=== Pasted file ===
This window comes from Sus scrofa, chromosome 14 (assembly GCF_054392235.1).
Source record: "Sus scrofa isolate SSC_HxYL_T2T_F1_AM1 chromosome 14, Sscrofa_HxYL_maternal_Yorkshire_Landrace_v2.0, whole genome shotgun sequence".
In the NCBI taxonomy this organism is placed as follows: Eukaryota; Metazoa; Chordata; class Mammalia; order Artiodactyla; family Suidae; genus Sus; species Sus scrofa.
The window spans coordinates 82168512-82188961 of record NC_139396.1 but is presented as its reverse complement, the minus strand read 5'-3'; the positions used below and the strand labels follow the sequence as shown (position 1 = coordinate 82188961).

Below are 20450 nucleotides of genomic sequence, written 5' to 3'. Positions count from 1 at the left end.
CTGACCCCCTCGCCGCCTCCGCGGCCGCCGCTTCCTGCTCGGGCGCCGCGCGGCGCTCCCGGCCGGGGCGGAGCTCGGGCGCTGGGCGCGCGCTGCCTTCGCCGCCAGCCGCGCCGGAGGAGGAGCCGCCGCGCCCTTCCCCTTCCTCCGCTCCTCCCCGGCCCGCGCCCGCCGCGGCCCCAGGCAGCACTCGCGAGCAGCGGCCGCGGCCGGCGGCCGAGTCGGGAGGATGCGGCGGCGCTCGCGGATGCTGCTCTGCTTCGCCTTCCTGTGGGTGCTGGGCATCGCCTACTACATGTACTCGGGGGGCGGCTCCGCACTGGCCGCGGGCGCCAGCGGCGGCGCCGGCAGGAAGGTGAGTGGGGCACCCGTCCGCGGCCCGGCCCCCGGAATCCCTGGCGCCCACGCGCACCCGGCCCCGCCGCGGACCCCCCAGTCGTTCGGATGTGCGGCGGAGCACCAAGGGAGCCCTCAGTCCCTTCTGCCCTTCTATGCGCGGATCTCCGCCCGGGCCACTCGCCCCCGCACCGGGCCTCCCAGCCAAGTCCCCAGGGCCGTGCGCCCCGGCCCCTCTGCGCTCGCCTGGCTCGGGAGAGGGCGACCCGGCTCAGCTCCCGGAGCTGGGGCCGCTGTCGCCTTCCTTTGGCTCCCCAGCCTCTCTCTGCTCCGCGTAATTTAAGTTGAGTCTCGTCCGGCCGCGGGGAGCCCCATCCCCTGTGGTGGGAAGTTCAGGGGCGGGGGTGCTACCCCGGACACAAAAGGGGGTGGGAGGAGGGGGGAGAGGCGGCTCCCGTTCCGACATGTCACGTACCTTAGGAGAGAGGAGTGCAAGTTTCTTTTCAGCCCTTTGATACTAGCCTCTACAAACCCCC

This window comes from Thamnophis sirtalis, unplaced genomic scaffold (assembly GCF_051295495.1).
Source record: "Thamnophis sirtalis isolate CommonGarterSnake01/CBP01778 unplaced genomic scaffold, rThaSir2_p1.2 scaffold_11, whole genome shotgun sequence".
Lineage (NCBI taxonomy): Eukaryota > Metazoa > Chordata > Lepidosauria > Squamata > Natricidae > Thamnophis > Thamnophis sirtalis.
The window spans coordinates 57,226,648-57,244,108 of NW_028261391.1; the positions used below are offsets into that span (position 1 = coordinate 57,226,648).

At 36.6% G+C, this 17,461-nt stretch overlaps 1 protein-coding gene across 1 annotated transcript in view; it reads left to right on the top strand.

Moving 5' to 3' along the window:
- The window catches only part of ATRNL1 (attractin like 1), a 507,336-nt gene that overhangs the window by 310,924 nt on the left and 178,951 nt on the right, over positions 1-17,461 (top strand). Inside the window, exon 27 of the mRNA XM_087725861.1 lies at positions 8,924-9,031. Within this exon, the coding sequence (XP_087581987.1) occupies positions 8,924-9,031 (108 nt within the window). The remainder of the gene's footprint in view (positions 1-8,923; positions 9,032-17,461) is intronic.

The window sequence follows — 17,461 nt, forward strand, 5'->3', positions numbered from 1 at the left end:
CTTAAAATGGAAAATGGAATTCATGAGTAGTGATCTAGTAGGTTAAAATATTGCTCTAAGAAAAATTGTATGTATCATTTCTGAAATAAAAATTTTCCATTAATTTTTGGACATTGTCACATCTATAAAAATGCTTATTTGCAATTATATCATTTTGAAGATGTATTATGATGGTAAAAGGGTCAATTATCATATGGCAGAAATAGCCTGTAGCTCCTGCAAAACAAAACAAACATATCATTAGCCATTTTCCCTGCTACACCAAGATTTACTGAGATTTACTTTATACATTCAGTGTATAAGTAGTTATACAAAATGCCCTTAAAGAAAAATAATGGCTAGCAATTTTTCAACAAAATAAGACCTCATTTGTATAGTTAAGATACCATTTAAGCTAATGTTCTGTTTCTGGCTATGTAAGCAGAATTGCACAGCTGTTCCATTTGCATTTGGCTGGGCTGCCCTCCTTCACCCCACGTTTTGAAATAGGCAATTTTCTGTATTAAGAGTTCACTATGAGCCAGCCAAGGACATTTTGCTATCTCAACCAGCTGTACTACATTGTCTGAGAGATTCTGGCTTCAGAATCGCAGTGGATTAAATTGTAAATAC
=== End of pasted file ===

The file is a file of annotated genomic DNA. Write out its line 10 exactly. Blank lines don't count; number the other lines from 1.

The window spans coordinates 57,226,648-57,244,108 of NW_028261391.1; the positions used below are offsets into that span (position 1 = coordinate 57,226,648).